The Winter’s Tale is unique in the annals of romantic comedy. It starts off like a tragedy, spins into comedy, and concludes with a fairy-tale happy ending. The play also contains the most famous stage direction in the history of theatrical literature. (Without giving away too much, it involves a bear.)
King Leontes of Sicilia and King Polixenes of Bohemia have been life-long buddies, to the benefit of both their realms. One day, Leontes decides that his Queen, Hermione, is much too friendly with Polixenes and groundlessly suspects her of infidelity. Leontes explodes into a jealous rage which will have dire consequences for his loved ones. Hermione and Leontes’ infant daughter, Perdita, is banished to Bohemia and left to die, but is saved by a passing Shepherd and his son. She grows up into a great beauty, attracting the romantic attention of Florizel, Princess of Bohemia. Meanwhile, their families’ royal houses, beset by grief and regret are still at odds. Is there any hope for the love of Perdita and Florizel? It will take an act of miraculous magic to make things right, if the lovers are ever to achieve their happily-ever-after.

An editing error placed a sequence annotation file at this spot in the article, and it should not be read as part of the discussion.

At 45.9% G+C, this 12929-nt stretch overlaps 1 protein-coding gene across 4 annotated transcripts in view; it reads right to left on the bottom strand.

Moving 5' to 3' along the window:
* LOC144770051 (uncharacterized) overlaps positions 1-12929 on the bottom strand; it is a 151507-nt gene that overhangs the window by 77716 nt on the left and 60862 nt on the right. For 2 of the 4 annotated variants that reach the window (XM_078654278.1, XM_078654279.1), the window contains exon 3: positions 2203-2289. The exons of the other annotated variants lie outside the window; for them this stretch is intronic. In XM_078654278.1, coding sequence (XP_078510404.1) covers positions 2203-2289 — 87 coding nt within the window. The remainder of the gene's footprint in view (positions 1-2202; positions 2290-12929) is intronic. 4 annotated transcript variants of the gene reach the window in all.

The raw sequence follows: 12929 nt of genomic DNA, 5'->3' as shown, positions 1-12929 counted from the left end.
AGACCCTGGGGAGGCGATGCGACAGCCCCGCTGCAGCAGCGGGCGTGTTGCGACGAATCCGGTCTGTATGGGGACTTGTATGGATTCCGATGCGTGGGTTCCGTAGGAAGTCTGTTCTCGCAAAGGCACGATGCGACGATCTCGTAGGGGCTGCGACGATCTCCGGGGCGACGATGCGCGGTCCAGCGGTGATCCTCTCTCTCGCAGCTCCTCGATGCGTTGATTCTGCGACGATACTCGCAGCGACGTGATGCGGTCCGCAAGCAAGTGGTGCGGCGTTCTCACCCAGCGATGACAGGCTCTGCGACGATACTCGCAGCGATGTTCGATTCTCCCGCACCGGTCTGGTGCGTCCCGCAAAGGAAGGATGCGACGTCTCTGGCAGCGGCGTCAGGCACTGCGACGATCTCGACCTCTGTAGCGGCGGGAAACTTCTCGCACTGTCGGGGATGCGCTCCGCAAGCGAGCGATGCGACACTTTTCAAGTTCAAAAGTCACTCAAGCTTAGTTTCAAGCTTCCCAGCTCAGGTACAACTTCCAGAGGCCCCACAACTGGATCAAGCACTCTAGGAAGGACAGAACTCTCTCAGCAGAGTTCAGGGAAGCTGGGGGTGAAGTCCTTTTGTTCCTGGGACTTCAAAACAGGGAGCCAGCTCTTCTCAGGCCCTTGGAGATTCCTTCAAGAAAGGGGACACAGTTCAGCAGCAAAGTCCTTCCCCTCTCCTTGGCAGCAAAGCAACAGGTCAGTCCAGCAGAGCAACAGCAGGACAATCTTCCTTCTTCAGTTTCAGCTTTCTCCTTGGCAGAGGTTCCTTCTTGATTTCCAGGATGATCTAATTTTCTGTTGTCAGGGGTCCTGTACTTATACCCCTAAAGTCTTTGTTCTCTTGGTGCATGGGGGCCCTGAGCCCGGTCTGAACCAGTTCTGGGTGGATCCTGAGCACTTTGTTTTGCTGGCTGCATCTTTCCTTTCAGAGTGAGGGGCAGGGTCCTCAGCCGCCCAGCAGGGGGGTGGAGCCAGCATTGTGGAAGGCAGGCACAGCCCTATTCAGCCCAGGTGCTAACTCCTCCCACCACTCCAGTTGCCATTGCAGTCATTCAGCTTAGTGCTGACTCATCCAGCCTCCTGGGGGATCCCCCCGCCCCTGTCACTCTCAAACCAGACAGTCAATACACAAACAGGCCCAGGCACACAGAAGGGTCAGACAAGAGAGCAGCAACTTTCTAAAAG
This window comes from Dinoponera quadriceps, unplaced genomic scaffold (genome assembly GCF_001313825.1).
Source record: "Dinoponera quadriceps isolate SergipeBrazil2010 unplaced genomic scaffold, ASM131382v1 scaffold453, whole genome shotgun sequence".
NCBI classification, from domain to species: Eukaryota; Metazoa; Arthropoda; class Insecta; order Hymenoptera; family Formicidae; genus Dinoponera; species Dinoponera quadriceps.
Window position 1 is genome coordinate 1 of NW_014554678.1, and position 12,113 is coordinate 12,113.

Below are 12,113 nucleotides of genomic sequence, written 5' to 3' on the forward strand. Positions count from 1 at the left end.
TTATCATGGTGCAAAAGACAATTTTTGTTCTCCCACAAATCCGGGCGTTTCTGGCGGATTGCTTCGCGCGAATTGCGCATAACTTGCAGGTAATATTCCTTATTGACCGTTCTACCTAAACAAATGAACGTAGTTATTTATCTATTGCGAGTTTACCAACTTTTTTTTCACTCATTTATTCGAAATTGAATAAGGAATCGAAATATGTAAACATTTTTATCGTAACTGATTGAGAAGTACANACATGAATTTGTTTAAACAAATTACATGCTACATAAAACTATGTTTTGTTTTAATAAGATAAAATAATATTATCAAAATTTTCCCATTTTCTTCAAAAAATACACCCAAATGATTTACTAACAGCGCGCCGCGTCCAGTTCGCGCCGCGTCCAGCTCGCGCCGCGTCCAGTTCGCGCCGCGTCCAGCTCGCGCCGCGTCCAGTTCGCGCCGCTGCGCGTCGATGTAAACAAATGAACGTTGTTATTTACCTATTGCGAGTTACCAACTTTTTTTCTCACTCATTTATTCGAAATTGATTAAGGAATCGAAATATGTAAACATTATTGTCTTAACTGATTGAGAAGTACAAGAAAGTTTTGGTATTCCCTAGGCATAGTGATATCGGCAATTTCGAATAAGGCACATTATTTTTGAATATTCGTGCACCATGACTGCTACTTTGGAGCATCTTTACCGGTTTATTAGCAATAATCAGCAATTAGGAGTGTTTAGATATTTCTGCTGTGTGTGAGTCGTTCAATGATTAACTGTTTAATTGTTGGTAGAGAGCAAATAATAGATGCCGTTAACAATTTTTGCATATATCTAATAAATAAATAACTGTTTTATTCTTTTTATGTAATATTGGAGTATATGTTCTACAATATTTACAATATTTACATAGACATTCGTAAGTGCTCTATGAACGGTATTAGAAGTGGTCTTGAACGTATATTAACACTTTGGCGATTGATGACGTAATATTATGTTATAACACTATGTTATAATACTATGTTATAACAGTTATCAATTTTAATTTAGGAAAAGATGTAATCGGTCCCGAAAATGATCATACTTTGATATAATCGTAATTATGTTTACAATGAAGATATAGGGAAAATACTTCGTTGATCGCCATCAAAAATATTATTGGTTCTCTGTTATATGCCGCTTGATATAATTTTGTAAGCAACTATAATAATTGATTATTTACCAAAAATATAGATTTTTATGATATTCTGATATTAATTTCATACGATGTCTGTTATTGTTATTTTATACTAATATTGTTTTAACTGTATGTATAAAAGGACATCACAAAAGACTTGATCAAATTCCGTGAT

Caitlin Lopez directs. She is the Founding Associate Artistic Director of Ophelia’s Jump Productions. An actor and improvisor, she was a company member at Spectacles Improv Engine where she co-created teams and forms steeped in narrative genre work such as The Mechanicals, The Blankety Blank, and The Illegitimate Stage. Directing credits with OJP include 33 Variations, Twelfth Night, The Complete Works of Shakespeare Abridged, Hedwig and the Angry Inch, Much Ado About Nothing, and As You Like It. She is a graduate of California State San Bernardino with a Bachelors in Acting and will be attending Ohio University in the Fall, pursuing an MFA in Directing.